SELECT  @@ServerName AS [ServerName],
                                                      [sJOB].[name] AS [JobName],
                                                      [sJOBH].[run_date]  AS [LastRunDateTime],
                                                      CAST([sJOBH].[run_duration] AS VARCHAR(6)) AS [LastRunDuration (HH:MM:SS)],
                                                      [sJOBH].[message] AS [LastRunStatusMessage],
                                                      CAST([sJOBSCH].[NextRunDate] AS CHAR(8)),
                                                      [sJOBSCH].[NextRunDate] AS [NextRunDateTime]
                                    FROM [msdb].[dbo].[sysjobs] AS [sJOB] LEFT JOIN (SELECT [job_id], MIN([next_run_date]) AS [NextRunDate]
                    , MIN([next_run_time]) AS [NextRunTime]
                FROM [msdb].[dbo].[sysjobschedules]
                GROUP BY [job_id] ) AS [sJOBSCH] ON [sJOB].[job_id] = [sJOBSCH].[job_id]
                 LEFT JOIN (SELECT [job_id] , [run_date] , [run_time]          , [run_status], [run_duration], [message], ROW_NUMBER() OVER (PARTITION BY [job_id] ORDER BY [run_date] DESC, [run_time] DESC) AS RowNumber FROM [msdb].[dbo].[sysjobhistory] WHERE [step_id] = 0 ) AS [sJOBH] ON [sJOB].[job_id] = [sJOBH].[job_id] AND [sJOBH].[RowNumber] = 1    WHERE  [sJOBH].[run_status] = ”0”                                    ORDER BY [LastRunDateTime] DESC

                        </Value><OutputTable> FailedJobs</OutputTable> </Query><Databases UseSystemDatabases=”true” UseUserDatabases=”true” /> </ns:TSQLQueryCollector>’, 
                                    @collection_item_id=@collection_item_id_4 OUTPUT,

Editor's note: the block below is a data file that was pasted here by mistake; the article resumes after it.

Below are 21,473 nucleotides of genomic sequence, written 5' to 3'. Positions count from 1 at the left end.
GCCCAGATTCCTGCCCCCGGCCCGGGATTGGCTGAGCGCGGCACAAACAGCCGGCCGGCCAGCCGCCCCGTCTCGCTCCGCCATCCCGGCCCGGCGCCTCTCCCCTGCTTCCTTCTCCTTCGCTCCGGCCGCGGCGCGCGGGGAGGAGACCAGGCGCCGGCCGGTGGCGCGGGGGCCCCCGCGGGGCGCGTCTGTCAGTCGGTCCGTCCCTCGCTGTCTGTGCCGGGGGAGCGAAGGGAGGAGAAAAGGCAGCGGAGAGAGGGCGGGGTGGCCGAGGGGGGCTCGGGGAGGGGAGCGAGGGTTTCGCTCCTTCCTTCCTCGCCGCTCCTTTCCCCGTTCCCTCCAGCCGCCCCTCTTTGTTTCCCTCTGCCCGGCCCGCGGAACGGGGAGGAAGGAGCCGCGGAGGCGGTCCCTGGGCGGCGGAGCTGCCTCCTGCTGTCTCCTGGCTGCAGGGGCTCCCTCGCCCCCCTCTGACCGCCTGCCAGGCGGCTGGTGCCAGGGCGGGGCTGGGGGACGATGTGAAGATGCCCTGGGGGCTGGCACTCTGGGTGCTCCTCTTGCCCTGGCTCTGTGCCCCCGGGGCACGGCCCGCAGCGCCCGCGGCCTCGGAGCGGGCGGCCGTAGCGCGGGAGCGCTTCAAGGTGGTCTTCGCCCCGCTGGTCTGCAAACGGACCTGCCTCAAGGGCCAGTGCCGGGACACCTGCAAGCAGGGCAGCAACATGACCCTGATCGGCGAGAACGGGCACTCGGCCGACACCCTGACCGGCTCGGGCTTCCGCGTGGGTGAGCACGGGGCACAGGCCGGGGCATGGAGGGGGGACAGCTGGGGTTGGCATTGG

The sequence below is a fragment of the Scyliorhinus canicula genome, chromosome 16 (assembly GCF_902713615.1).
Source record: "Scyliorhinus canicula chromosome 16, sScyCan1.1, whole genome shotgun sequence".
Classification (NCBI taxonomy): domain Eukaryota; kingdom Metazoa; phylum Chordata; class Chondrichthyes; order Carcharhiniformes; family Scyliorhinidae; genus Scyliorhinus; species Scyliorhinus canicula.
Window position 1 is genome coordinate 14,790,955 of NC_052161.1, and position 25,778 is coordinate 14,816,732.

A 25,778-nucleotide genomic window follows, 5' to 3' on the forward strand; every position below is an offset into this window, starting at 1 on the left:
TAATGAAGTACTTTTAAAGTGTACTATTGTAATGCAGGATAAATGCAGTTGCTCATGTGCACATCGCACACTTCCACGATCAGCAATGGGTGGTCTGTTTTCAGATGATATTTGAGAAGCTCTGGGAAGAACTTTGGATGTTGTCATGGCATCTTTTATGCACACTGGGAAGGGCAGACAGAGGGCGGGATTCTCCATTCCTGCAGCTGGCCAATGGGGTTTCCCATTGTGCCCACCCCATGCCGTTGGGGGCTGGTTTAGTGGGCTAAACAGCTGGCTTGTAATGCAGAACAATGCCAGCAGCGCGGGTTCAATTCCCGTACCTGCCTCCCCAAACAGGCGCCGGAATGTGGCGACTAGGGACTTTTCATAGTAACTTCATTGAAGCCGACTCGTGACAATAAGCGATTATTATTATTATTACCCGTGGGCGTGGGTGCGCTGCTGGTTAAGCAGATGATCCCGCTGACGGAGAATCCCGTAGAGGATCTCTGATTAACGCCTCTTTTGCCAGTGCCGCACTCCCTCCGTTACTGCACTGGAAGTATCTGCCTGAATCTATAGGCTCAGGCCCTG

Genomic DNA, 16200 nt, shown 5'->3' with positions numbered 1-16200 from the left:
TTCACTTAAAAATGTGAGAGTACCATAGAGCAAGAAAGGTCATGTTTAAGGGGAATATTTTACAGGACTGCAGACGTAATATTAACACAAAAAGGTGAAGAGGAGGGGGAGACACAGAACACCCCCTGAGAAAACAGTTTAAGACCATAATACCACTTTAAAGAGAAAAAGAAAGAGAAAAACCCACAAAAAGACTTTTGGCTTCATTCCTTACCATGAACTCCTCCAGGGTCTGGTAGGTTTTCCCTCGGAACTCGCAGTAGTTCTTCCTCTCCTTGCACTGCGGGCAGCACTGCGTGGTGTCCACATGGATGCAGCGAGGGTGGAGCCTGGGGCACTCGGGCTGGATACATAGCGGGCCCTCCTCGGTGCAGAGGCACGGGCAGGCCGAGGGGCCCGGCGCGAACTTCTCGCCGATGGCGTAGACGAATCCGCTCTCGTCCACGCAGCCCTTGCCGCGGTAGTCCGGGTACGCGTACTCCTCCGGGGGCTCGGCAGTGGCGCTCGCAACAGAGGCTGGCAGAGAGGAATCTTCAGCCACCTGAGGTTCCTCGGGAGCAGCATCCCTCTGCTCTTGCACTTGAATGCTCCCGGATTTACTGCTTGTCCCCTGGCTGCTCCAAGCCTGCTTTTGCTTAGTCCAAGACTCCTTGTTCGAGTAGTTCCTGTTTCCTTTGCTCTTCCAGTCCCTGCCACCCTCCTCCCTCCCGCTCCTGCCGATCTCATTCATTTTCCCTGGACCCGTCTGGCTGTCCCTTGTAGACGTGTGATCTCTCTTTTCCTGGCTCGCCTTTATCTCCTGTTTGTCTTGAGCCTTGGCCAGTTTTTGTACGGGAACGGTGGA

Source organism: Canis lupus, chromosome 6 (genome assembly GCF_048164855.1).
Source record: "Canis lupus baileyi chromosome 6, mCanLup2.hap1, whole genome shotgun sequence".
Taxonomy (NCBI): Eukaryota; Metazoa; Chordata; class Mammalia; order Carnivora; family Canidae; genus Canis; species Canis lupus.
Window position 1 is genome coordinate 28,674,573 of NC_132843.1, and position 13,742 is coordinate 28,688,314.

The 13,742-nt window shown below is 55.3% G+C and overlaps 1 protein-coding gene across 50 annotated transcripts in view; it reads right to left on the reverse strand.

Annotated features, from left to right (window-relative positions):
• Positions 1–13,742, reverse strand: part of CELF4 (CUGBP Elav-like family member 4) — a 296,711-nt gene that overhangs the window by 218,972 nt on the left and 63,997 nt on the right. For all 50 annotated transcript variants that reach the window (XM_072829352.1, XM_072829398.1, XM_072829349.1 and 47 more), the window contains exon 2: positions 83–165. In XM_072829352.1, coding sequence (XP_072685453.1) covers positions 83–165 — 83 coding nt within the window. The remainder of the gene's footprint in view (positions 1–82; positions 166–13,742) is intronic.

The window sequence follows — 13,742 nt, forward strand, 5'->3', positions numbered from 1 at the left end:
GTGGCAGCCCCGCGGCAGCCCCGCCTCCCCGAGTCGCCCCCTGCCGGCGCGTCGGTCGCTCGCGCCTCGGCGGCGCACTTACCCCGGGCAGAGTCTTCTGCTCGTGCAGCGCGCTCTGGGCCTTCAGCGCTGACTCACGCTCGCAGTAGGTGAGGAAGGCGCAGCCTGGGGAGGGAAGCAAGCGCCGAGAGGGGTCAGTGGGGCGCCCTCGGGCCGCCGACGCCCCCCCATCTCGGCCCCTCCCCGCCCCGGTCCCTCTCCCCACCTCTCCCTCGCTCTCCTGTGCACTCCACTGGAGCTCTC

@frequency=60,
                                    @collection_set_id=@collection_set_id_1,
                                    @collector_type_uid=@collector_type_uid_3;

The <OutputTable> tag contains the destination table for your query results. This table will be created with default schema of custom_snapshots inside your Management Data Warehouse database.

After successfully creating your custom data collection set, you must manually start the data collection. You can either do this via GUI from the Data Collection menu or by executing below under the msdb database.

EXEC sp_syscollector_start_collection_set @collection_set_id = <yourcollectionsetid>;

After the initial upload of data thats the time the output table for your data collection set will be created. Now that you have the data for all failed SQL Agent jobs across your database servers on a daily basis, you can create a report for this via Reporting Services and added to your monitoring reports.

There you have it, your first customised data collection set. From here on you can create more monitoring reports for your dashboard and impress your team lead or boss. :)

 


Developer’s Life – Every Developer is a Spiderman

Originally posted on Journey to SQL Authority with Pinal Dave:

I have to admit, Spiderman is my favorite superhero.  The most recent movie recently was released in theaters, so it has been at the front of my mind for some time.

Spiderman was my favorite superhero even before the latest movie came out, but of course I took my whole family to see the movie as soon as I could!  Every one of us loved it, including my daughter.  We all left the movie thinking how great it would be to be Spiderman.  So, with that in mind, I started thinking about how we are like Spiderman in our everyday lives, especially developers.

Let me list some of the reasons why I think every developer is a Spiderman.

  • We have special powers, just like a superhero.  There is a reason that when there are problems or emergencies, we get called in, just like a superhero!  Our powers might not…

View original 328 more words


Data Collection in SQL Server

Problem : As a DBA, one of your primary job description is to handle management and administration of 1 or 100+ SQL Server databases. One of the top skill required for this is being proactive in your managing task and being able to fix something even before it even happens. For this you will need a tool to help in accomplishing this. Good thing in SQL Server it is already available for you to use. Ease to setup and aside from its default reporting you can add your own custom data collection set.